When health ministers from around the world converge for a historic meeting this week, just one thing will be on the agenda.
On Monday, the governing body of the World Health Organization will begin only the second “special” session in the body’s 73-year history to consider whether some kind of treaty or agreement is needed to help fend off future pandemics.
The WHO and the European Union have been pushing for a “pandemic treaty” for months, with WHO director general Tedros Adhanom Ghebreyesus repeating his pitch last week.
“The ongoing chaos of this pandemic only underlines why the world needs an ironclad global agreement to set the rules of the game for pandemic preparedness and response,” Tedros said on Wednesday.
“The world has treaties to manage other threats. Surely countries can agree on the need for a binding pact on the threat of pandemics.”
But it is not yet certain whether countries will agree to head in this direction at the three-day meeting.
The meeting – held both online and in person in Geneva – comes nearly two years since Covid-19 was first detected in patients in China, but as the pandemic remains a crisis. New infections are rising, access to life-saving vaccines is unequal, variants continue to emerge and it is still not certain how the virus first spilled into people.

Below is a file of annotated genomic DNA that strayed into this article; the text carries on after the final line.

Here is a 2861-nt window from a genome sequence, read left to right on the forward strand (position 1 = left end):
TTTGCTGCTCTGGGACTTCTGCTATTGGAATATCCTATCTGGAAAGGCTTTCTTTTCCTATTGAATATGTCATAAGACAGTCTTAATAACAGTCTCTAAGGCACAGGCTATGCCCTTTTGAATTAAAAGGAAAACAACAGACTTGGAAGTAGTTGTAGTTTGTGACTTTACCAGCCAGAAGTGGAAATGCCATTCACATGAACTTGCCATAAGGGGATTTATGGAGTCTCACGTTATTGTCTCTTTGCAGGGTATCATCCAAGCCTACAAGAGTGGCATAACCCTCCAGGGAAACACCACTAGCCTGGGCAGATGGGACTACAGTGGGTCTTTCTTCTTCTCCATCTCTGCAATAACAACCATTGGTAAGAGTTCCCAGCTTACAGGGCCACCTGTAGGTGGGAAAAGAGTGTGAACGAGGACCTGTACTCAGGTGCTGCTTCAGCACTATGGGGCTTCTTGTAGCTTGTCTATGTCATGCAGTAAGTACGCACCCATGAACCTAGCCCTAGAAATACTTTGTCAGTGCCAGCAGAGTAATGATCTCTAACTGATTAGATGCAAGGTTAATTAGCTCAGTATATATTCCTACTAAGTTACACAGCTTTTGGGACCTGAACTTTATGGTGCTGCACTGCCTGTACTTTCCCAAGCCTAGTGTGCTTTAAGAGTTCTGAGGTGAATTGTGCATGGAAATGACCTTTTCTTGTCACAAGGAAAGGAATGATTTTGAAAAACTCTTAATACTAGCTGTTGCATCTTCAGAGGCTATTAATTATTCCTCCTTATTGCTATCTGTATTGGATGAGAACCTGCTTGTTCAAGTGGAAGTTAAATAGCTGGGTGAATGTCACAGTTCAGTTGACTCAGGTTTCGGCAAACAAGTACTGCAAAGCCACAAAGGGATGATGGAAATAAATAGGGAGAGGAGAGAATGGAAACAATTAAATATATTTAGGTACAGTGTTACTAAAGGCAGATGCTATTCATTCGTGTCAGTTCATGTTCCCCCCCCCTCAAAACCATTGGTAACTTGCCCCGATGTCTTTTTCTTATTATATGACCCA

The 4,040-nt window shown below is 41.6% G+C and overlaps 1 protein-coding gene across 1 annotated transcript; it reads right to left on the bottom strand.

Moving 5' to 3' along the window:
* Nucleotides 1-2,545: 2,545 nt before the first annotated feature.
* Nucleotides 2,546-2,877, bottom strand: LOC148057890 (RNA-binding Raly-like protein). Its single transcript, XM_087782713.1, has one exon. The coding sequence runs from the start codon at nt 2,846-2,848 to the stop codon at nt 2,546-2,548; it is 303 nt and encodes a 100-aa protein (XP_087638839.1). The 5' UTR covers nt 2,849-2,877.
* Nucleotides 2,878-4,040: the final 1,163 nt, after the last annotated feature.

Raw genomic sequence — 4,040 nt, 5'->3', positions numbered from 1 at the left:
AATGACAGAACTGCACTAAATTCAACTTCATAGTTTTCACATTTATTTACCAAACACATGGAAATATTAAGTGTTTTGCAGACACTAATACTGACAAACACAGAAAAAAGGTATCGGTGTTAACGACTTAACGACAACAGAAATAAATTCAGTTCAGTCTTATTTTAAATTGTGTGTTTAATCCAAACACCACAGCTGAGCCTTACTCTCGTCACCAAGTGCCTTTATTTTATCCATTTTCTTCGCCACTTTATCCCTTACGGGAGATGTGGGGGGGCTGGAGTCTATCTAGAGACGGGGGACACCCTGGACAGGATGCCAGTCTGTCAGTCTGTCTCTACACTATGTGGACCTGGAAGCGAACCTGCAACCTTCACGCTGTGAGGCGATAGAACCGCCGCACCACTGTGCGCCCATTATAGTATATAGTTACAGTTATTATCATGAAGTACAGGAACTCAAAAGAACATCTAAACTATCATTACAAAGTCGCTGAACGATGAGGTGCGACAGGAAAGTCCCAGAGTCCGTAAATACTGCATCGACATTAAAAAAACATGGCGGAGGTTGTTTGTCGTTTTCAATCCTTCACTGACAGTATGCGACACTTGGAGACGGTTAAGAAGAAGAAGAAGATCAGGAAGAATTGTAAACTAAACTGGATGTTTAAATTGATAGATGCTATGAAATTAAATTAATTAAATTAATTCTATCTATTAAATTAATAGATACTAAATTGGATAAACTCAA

Expert reviews in recent months have pointed to flaws in the international health system. Under regulations last revised in 2005, there is no way to ensure fair vaccine access or to hold countries accountable for fulfilling obligations on preparing for, reporting, and responding to public health emergencies.
Ayelet Berman, lead in global health at the National University of Singapore’s Centre for International Law, said there were many gaps in the international regulations.
“[These include] the prevention of zoonotic spillovers, a global alert system [for disease outbreaks], rules on biosecurity … and they lack any rules on fair and equitable access to medicines and vaccines,” Berman said.
The “absence of compliance, monitoring and enforcement tools” also needed to be addressed, she said.
The idea was suggested by European Council president Charles Michel a year ago but so far, the idea has had little public backing from major powers like the United States, China, and Russia, and health security analysts say those countries may be unwilling to back any significant increase in WHO powers.
“There is a global consensus that reforms are badly needed, but there is little agreement on how bold the reforms should be,” said Lawrence Gostin, faculty director of the O’Neill Institute for National & Global Health Law at Georgetown University in Washington.